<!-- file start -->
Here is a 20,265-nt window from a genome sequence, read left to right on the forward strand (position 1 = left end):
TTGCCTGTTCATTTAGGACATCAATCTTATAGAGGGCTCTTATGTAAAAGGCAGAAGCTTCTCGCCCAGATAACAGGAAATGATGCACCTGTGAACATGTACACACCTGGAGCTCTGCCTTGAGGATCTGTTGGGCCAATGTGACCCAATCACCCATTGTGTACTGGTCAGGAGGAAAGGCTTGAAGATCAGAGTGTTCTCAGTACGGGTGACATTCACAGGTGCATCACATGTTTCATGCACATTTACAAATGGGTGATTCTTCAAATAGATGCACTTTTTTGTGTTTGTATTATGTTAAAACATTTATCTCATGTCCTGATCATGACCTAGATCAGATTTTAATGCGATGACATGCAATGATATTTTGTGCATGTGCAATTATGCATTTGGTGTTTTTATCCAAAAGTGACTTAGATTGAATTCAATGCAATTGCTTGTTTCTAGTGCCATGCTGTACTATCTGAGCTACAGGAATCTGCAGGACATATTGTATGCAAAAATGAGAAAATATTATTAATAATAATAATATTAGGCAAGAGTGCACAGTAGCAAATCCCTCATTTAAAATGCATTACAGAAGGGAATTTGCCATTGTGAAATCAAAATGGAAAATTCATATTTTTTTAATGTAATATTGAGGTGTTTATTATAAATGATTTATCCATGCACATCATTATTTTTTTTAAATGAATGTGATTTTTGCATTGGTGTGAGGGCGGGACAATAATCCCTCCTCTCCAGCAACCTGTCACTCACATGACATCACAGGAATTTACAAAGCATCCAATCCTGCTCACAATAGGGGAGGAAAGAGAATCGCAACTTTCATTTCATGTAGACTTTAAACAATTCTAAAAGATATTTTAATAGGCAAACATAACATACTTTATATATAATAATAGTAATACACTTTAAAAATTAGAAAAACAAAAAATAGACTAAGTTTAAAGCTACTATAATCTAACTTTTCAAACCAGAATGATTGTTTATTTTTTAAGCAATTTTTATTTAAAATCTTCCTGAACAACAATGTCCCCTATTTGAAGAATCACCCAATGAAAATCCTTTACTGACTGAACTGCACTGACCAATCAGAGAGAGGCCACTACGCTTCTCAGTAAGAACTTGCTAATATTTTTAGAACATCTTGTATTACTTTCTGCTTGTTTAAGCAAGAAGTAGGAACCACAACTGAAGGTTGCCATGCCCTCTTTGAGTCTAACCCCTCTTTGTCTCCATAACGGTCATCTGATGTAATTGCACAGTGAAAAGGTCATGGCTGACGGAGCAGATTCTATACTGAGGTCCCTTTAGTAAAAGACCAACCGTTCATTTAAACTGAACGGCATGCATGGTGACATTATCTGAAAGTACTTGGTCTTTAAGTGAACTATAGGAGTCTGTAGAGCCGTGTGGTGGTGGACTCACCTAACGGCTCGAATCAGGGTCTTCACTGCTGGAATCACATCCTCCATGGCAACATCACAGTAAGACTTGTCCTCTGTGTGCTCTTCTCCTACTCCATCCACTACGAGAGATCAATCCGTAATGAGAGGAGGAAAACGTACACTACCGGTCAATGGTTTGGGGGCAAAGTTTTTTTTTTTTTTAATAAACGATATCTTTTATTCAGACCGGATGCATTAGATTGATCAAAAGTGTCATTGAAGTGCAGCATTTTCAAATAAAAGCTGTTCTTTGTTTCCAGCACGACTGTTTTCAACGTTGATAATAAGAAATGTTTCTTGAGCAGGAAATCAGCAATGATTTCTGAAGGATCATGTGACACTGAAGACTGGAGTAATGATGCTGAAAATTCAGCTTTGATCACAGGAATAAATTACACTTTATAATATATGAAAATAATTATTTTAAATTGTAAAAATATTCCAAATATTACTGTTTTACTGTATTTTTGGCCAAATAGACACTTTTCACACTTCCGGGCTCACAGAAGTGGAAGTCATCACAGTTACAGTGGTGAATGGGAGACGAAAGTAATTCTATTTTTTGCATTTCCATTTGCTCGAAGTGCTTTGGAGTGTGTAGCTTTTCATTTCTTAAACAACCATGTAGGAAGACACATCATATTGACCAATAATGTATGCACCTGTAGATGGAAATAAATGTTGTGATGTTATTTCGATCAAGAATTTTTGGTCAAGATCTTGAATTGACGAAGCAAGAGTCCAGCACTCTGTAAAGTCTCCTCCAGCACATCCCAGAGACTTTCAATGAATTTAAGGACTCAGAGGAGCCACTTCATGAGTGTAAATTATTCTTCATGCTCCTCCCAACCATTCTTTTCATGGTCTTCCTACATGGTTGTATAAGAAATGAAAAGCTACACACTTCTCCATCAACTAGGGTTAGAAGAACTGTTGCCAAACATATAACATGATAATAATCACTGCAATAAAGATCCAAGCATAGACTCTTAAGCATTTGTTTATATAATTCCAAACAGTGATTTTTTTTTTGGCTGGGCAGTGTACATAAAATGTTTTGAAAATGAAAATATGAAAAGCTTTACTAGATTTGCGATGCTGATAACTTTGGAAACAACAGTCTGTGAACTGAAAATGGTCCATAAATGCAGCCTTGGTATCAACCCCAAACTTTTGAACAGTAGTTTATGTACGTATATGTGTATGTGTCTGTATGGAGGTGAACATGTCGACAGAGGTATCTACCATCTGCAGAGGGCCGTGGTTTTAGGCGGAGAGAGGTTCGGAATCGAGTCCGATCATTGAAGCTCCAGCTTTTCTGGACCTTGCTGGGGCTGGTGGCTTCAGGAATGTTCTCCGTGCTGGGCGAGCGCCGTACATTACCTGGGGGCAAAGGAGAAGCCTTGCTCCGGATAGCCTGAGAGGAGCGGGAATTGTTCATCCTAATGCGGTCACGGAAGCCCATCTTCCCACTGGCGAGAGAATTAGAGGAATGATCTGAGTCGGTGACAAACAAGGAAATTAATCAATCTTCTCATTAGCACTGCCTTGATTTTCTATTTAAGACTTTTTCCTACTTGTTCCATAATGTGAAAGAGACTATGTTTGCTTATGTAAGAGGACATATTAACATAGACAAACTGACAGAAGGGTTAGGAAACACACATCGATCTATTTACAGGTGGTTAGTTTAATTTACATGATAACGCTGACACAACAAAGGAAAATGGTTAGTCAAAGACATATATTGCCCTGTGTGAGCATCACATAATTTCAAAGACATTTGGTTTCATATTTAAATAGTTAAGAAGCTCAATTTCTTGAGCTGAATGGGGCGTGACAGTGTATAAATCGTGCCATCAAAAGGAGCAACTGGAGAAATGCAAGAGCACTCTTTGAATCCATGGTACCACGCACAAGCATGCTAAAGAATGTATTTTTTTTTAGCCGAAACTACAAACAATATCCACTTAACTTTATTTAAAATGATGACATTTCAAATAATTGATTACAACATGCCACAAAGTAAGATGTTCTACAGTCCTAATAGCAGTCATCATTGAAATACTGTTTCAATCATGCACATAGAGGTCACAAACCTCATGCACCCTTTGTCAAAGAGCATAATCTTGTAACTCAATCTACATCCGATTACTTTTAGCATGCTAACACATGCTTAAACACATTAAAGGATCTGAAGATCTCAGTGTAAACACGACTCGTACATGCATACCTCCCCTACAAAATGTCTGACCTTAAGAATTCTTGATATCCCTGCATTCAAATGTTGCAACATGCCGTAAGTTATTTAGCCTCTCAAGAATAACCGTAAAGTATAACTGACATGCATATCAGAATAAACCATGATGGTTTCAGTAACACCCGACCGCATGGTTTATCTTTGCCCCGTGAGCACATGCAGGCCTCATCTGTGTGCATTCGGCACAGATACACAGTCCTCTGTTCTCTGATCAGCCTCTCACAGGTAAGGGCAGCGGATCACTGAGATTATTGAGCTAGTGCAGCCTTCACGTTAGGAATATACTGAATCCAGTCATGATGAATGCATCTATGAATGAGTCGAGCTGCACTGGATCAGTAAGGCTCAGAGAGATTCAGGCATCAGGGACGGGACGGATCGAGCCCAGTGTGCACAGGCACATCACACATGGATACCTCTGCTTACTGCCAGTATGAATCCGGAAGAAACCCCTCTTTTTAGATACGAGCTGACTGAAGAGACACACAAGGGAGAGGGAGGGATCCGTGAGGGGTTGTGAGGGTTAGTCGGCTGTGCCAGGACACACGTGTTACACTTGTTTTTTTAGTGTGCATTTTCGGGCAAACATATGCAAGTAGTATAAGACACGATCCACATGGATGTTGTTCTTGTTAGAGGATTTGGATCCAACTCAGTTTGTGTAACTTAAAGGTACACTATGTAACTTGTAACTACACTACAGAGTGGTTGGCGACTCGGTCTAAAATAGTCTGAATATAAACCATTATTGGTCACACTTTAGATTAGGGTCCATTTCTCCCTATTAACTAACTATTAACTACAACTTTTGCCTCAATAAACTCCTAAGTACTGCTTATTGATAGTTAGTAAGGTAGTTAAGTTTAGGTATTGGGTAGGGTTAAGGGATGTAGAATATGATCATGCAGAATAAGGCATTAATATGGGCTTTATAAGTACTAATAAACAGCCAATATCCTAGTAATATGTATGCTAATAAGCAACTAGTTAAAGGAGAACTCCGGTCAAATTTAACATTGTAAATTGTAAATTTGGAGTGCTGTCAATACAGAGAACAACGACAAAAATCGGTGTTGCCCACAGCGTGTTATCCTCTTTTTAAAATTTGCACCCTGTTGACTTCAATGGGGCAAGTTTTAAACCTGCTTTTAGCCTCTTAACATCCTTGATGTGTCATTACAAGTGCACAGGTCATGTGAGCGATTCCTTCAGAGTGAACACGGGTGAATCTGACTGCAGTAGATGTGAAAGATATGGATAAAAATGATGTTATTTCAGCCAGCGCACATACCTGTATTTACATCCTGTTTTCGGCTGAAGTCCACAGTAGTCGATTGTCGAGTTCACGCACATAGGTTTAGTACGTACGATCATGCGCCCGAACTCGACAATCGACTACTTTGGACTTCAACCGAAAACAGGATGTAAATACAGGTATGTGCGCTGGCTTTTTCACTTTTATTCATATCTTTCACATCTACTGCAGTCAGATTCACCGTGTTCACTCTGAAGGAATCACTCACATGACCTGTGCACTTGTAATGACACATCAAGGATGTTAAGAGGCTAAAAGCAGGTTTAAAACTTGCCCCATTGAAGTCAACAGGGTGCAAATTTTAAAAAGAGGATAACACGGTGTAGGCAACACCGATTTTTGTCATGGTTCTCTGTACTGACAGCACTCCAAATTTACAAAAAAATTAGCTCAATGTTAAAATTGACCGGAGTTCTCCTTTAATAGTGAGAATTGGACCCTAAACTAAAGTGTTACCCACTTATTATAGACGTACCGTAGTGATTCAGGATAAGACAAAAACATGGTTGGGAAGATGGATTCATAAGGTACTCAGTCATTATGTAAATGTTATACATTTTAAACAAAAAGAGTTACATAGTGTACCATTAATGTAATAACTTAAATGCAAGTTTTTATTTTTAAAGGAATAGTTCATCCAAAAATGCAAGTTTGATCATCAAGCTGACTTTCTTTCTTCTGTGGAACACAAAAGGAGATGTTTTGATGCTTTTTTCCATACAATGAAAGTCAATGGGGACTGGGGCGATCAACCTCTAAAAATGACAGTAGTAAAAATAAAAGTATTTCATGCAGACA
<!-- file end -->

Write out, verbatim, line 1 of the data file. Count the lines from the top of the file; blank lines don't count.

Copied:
Here is a 20,265-nt window from a genome sequence, read left to right on the forward strand (position 1 = left end):